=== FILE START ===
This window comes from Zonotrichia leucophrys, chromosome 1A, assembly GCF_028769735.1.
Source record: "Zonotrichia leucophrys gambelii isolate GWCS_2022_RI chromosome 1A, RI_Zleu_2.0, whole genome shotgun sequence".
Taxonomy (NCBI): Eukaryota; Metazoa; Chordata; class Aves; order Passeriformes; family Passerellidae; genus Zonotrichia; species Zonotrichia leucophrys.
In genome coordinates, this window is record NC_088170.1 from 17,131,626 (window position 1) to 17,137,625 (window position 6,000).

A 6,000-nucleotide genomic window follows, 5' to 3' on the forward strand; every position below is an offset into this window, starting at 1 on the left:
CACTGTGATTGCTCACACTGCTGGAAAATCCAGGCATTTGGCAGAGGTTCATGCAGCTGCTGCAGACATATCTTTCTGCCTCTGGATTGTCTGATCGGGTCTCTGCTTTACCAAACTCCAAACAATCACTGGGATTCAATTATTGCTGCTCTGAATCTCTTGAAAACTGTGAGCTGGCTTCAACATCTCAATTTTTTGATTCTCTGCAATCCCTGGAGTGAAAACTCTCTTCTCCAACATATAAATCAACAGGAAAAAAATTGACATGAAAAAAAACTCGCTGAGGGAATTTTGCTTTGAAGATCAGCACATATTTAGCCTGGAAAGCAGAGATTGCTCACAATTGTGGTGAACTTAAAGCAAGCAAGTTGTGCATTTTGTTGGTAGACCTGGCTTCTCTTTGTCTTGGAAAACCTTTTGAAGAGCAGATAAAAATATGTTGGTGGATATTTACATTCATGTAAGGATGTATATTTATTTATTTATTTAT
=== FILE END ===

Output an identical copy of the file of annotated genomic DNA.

This window comes from Zonotrichia leucophrys, chromosome 1A, assembly GCF_028769735.1.
Source record: "Zonotrichia leucophrys gambelii isolate GWCS_2022_RI chromosome 1A, RI_Zleu_2.0, whole genome shotgun sequence".
Taxonomy (NCBI): Eukaryota; Metazoa; Chordata; class Aves; order Passeriformes; family Passerellidae; genus Zonotrichia; species Zonotrichia leucophrys.
In genome coordinates, this window is record NC_088170.1 from 17,131,626 (window position 1) to 17,137,625 (window position 6,000).

A 6,000-nucleotide genomic window follows, 5' to 3' on the forward strand; every position below is an offset into this window, starting at 1 on the left:
CACTGTGATTGCTCACACTGCTGGAAAATCCAGGCATTTGGCAGAGGTTCATGCAGCTGCTGCAGACATATCTTTCTGCCTCTGGATTGTCTGATCGGGTCTCTGCTTTACCAAACTCCAAACAATCACTGGGATTCAATTATTGCTGCTCTGAATCTCTTGAAAACTGTGAGCTGGCTTCAACATCTCAATTTTTTGATTCTCTGCAATCCCTGGAGTGAAAACTCTCTTCTCCAACATATAAATCAACAGGAAAAAAATTGACATGAAAAAAAACTCGCTGAGGGAATTTTGCTTTGAAGATCAGCACATATTTAGCCTGGAAAGCAGAGATTGCTCACAATTGTGGTGAACTTAAAGCAAGCAAGTTGTGCATTTTGTTGGTAGACCTGGCTTCTCTTTGTCTTGGAAAACCTTTTGAAGAGCAGATAAAAATATGTTGGTGGATATTTACATTCATGTAAGGATGTATATTTATTTATTTATTTAT